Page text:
Avvo, the brand-new lawyer-ranking upstart run by some top US legal professionals and scholars, has only had its shingle hanging for a few days, and already faces a possible lawsuit over its core ranking practices.
John Henry Browne, a Seattle-based criminal law attorney, has told Avvo in a letter that he has retained counsel in exploration of a potential lawsuit against the company for the low ranking it gave him when the site launched. [Note: since his letter went out, his ranking has improved somewhat, to 5.2 out of 10.]
The company has stated that it plans to hold a conference call with Browne to discuss his grievances.
Avvo has generated considerable buzz in the online legal services world, both before and after its launch, by raking in roughly $14m in venture capital, assembling a coterie of experienced legal professionals and scholars for its executive committee and board, and offering a service that no other legal directory currently provides: an algorithm-driven ranking system for attorneys.
Avvo gathers information from public sources such as state bar associations, court records and lawyer websites to produce the rankings. Avvo doesn't publish the details on how it distills the information it gathers into a number on a ten-point scale, arguing that it wants to avoid any gaming of the system.
That ranking system could still prove to be the site's downfall, however. In light of a recent 9th Circuit decision, the use of an algorithm to create a ranking for attorneys could remove protections that websites usually enjoy for content arising from third-party sources.
Seattle-based Avvo lies within the 9th Circuit's jurisdiction, and the decision is binding upon the lower courts within that jurisdiction.
The 9th Circuit's decision involved Roommates.com, a site that matches users with roommates or roommate-seekers. The court ruled that Section 230 of the Communications Decency Act - the US law immunizing websites from lawsuits related to the publication of third-party content - did not shield Roommates.com from a housing discrimination suit since the site filtered the content available to users based on the information supplied by users in their profiles.
The court held that the filtering created a "layer of information" that counted as content generated by the site, which in turn removed the site's Section 230 defense. This decision set the bar for Section 230's immunity-stripping provision lower than at any point previous.
Since Avvo uses its own mathematical system to generate attorney rankings, the resulting numbers would most likely constitute content generated by the site, even though the information used to produce the ranking all comes from third-party sources. This would remove Avvo's immunity from suit and open it up to charges of defamation.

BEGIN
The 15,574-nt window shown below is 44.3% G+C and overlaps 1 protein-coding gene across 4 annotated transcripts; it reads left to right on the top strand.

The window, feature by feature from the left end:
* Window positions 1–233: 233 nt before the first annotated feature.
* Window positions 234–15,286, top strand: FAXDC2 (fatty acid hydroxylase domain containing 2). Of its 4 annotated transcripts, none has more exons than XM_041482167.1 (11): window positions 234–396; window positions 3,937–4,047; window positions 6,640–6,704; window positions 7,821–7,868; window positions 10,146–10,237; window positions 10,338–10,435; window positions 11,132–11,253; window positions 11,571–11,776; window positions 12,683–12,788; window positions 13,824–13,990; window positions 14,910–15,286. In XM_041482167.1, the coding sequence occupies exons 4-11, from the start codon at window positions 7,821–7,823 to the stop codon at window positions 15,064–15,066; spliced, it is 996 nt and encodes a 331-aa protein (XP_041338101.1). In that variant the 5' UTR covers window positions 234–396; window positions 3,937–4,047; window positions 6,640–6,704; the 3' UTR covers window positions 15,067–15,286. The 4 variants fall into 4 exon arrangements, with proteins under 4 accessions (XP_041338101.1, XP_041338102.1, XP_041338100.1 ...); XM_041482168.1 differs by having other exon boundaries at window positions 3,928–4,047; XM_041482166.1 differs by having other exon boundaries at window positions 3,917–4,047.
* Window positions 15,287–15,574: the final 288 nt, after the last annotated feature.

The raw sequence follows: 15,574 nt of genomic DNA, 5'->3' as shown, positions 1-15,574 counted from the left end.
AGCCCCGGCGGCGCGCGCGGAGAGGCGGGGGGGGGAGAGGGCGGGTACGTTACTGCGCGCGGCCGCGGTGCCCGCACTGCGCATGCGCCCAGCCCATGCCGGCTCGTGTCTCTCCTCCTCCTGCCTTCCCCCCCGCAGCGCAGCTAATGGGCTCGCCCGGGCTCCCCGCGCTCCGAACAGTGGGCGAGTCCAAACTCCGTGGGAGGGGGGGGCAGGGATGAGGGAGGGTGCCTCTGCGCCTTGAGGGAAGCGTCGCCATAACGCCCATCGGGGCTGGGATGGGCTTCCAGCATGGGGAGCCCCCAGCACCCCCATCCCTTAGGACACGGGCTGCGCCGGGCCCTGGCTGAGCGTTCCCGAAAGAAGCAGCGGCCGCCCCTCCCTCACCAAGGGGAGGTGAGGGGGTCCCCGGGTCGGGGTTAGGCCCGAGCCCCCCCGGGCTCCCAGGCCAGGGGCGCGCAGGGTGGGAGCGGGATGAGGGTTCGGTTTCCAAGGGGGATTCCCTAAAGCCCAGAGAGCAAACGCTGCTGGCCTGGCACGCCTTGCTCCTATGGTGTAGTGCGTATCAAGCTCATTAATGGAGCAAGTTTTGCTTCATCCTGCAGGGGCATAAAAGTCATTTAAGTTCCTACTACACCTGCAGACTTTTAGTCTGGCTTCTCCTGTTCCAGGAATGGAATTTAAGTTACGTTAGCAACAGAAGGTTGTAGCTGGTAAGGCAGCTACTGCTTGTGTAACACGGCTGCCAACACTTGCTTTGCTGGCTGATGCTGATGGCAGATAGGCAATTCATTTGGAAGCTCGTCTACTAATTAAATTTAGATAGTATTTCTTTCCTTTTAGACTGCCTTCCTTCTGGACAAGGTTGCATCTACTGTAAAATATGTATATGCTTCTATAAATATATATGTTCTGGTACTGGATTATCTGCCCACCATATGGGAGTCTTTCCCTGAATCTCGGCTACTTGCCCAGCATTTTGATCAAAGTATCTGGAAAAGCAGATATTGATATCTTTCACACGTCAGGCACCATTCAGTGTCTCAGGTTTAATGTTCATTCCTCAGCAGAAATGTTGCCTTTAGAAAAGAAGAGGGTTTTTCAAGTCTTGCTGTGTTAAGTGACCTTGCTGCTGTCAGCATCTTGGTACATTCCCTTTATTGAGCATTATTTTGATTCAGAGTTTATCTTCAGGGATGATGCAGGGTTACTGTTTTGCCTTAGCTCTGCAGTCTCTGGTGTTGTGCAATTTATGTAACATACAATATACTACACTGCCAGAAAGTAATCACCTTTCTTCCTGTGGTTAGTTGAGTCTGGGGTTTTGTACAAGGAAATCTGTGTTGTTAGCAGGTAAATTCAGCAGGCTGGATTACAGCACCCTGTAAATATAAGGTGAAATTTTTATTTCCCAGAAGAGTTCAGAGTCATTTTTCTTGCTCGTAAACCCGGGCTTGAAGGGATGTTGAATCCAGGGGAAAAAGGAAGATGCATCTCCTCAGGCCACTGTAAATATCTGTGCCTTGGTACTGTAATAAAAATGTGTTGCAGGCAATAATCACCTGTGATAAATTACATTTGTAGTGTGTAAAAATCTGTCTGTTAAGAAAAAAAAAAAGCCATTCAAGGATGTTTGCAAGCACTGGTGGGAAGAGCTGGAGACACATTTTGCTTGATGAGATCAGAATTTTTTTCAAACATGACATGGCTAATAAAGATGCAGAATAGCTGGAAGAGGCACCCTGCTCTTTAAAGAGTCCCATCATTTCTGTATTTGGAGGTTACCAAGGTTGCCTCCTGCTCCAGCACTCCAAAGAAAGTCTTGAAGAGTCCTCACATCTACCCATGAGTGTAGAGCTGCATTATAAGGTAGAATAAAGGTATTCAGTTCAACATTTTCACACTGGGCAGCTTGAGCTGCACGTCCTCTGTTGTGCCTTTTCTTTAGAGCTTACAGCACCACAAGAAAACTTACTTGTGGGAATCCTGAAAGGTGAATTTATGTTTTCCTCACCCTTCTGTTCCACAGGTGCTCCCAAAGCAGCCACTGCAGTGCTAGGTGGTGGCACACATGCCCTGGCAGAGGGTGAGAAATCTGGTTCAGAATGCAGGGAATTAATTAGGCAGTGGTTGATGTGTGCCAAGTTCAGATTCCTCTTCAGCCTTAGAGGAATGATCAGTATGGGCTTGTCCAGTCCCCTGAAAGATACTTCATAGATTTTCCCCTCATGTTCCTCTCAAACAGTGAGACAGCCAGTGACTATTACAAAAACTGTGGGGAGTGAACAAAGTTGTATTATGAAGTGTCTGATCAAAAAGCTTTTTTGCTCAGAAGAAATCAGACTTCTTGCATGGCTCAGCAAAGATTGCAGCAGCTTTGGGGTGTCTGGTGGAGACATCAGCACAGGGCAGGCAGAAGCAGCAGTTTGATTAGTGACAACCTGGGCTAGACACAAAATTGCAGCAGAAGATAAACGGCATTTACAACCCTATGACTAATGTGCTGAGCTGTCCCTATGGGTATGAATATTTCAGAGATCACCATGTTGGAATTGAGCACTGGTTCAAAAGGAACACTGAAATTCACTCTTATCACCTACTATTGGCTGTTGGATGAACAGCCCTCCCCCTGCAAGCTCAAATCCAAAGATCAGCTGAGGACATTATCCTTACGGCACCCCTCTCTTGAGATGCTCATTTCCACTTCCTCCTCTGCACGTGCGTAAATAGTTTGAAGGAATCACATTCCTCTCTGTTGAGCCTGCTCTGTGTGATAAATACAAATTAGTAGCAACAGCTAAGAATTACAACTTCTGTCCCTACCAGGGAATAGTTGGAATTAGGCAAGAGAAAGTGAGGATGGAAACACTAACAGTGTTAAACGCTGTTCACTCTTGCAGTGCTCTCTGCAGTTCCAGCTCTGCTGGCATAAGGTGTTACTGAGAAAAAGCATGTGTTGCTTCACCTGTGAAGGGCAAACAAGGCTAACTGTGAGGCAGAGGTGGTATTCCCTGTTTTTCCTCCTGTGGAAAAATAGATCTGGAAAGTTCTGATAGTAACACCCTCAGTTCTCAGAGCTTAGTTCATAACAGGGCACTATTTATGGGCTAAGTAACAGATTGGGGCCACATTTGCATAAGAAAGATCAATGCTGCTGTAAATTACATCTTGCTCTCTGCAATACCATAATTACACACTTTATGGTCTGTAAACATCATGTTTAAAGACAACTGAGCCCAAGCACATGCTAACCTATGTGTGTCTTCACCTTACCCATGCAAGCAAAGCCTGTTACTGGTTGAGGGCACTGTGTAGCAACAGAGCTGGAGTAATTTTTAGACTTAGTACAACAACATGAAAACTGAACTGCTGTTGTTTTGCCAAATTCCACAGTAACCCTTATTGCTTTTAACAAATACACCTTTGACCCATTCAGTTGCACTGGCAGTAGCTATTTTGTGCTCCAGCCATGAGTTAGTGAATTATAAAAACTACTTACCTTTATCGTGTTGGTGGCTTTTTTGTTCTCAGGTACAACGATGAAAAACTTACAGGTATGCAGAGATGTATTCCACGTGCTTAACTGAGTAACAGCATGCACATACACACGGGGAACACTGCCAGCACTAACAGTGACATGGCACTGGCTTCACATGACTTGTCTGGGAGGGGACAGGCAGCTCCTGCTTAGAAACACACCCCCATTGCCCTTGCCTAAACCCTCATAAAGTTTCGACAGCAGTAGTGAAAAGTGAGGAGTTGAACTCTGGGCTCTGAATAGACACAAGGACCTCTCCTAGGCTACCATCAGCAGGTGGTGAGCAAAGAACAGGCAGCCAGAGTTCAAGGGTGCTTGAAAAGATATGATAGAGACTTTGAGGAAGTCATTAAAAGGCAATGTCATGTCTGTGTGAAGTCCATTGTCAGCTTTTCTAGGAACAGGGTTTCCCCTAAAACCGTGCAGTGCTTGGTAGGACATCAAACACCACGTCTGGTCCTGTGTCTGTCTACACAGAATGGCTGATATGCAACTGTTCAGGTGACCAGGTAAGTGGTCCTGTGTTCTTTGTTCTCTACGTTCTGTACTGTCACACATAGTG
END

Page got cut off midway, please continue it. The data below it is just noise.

Actually proving defamation against Avvo could be more difficult than destroying its immunity, though. The site provides a mechanism whereby lawyers can correct erroneous information, which the site could argue renders the information on its site "true" and shields it from defamation claims.
Interestingly, in a case that is analogous to the Avvo situation, a federal district court in California recently determined that websites didn't have a case against Google for the way it returned search results based on PageRank. The sites, the court said, couldn't claim that a PageRank was ever "wrong," since it was a creation of Google, and not an "independently-discoverable variable." PageRanks don't exist without Google, the court said, and thus Google's PageRank is never incorrect.
Avvo could argue the same thing here: since its ranking is just the product of an algorithm, the results are never wrong, and each individual has a fair shot at getting a positive ranking. Thus, the argument goes, there is nothing defamatory about the ranking itself, since it is just a numerical aggregation of several different elements of a lawyer's public reputation.
The flaw in this argument is that the Google case dealt with search results. Avvo's rankings directly involve attorneys' reputations and potential livelihoods. Some judges - almost always former lawyers - might find that this hits a little too close to home.
But regardless of whether or not the site ever has any kind of judgment entered against it, defending against a heavy flow of lawsuits from pissed-off lawyers will definitely drain the company's resources and threaten its ambitious foray into the competitive world of online legal directories. The loss of Section 230 immunity would almost guarantee that result.
Let's hope the company earmarked some of that $14 mil for a legal defense fund. ®